Among the many traits the peoples of our two countries have in common, none is stronger than our mutual abhorrence of war. Almost unique among the major world powers, we have never been at war with each other. And no nation in the history of battle ever suffered more than the Soviet Union suffered in the course of the Second World War. . . .

Today, should total war ever break out again-no matter how-our two countries would become the primary targets. It is an ironical but accurate fact that the two strongest powers are the two in the most danger of devastation. All we have built, all we have worked for, would be destroyed in the first 24 hours. And even in the cold war, which brings burdens and dangers to so many countries - including this nation's closest allies - our two countries bear the heaviest burdens. For we are both devoting massive sums of money to weapons that could be better devoted to combating ignorance, poverty, and disease. We are both caught up in a vicious and dangerous cycle in which suspicion on one side breeds suspicion on the other and new weapons beget counter-weapons.

In short, both the United States and its allies, and the Soviet Union and its allies, have a mutually deep interest in a just and genuine peace and in halting the arms race. Agreements to this end arc in the interests of the Soviet Union as well as ours, and even the most hostile nations can be relied upon to accept and keep those treaty obligations, and only those treaty obligations, which are in their own interest. . . .

Third: Let us reexamine our attitude toward the cold war, remembering that we are not engaged in a debate, seeking to pile up debating points. We are not here distributing blame or pointing the finger of judgment. We must deal with the world as it is and not as it might have been bad the history of the last 18 years been different. . . .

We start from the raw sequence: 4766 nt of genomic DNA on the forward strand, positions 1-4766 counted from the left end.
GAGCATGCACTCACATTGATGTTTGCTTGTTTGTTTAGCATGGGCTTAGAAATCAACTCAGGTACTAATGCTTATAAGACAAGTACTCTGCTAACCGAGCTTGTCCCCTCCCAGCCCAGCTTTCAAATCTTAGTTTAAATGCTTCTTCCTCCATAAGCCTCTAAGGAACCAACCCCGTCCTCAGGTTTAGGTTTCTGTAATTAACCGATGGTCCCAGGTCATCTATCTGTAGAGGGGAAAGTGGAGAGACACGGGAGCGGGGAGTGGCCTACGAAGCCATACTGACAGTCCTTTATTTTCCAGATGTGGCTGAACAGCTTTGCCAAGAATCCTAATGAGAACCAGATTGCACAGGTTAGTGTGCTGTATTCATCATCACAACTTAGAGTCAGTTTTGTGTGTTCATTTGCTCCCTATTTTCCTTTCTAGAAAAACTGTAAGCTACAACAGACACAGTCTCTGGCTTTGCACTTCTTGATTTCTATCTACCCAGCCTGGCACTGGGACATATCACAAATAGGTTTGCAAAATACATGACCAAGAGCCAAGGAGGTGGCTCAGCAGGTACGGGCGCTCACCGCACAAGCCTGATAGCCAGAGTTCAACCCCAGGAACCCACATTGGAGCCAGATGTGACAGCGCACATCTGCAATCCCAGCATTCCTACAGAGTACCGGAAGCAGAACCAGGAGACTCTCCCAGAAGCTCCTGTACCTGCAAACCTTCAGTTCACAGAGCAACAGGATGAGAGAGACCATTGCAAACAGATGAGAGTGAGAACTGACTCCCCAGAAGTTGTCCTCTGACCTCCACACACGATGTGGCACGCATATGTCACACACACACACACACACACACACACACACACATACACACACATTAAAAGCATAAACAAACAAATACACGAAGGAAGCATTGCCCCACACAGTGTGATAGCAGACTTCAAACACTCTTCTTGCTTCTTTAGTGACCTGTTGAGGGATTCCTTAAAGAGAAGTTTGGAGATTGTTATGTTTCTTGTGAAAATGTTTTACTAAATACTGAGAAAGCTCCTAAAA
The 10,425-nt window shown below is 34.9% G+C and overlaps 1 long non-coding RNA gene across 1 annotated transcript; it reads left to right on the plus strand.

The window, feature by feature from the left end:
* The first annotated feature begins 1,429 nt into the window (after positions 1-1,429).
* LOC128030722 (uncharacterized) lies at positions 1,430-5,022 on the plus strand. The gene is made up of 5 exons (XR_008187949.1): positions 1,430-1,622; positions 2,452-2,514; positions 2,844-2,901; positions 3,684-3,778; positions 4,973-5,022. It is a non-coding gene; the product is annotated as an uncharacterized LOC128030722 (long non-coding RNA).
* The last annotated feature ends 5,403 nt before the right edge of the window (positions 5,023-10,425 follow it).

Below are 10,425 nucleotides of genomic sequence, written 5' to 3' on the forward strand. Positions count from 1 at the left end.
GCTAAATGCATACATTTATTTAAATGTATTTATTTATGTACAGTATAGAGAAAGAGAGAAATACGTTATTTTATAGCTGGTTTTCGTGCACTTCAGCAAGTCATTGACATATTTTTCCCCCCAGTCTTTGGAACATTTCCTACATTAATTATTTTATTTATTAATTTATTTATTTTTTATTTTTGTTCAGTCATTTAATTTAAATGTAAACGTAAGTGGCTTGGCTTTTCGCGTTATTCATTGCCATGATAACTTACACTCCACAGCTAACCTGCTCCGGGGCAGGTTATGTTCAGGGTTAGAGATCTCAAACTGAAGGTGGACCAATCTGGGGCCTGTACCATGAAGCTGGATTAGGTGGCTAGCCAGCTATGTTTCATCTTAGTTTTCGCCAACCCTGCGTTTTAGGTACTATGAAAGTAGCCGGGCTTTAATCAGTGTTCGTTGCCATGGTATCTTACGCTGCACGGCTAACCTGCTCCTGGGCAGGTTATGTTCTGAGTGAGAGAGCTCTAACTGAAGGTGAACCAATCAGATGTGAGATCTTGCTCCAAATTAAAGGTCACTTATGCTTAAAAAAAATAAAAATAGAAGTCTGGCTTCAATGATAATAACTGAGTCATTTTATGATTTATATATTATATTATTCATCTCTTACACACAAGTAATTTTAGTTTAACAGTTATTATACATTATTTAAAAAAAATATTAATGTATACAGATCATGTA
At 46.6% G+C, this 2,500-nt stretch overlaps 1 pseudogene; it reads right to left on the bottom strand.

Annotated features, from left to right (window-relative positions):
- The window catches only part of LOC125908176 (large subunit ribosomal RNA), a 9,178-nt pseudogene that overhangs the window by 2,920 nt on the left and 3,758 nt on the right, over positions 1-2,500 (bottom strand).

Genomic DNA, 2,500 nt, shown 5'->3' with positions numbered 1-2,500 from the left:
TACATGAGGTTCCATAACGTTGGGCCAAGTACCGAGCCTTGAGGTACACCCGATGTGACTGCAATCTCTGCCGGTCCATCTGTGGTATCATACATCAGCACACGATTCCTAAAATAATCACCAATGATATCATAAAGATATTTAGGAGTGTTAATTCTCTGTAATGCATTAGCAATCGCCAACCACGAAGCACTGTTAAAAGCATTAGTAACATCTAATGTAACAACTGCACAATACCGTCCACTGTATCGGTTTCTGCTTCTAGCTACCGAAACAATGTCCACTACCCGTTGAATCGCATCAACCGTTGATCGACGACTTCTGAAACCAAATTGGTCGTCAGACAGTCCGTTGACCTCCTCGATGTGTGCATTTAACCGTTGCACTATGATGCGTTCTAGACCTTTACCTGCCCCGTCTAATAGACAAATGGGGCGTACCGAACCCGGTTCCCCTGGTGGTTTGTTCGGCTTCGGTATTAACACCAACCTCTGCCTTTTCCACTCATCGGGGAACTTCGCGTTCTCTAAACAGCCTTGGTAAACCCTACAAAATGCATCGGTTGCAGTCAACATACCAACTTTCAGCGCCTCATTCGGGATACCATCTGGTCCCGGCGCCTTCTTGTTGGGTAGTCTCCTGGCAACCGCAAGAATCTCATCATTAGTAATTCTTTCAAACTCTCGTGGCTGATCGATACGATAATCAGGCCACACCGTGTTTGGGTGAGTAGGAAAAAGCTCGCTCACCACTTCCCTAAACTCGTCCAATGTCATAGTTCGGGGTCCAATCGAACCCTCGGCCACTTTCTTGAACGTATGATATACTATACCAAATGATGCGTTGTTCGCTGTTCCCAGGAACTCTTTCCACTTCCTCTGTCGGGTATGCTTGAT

Speaking of other nations, I wish to make one point clear. We are bound to many nations by alliances. Those alliances exist because our concern and theirs substantially overlap. Our commitment to defend Western Europe and West Berlin, for example, stands undiminished because of the identity of our vital interests. The United States will make no deal with the Soviet Union at the expense of other nations and other peoples, not merely because they are our partners but also because their interests and ours converge.

Our interests converge, however, not only in defending the frontiers of freedom but in pursuing the paths of peace. It is our hope-and the purpose of Allied policies-to convince the Soviet Union that she, too, should let each nation choose its own future, so long as that choice does not interfere with the choices of others. The Communist drive to impose their political and economic system on others is the primary cause of world tension today. For there can be no doubt that, if all nations could refrain from interfering in the self-determination of others, the peace would be much more assured. . . .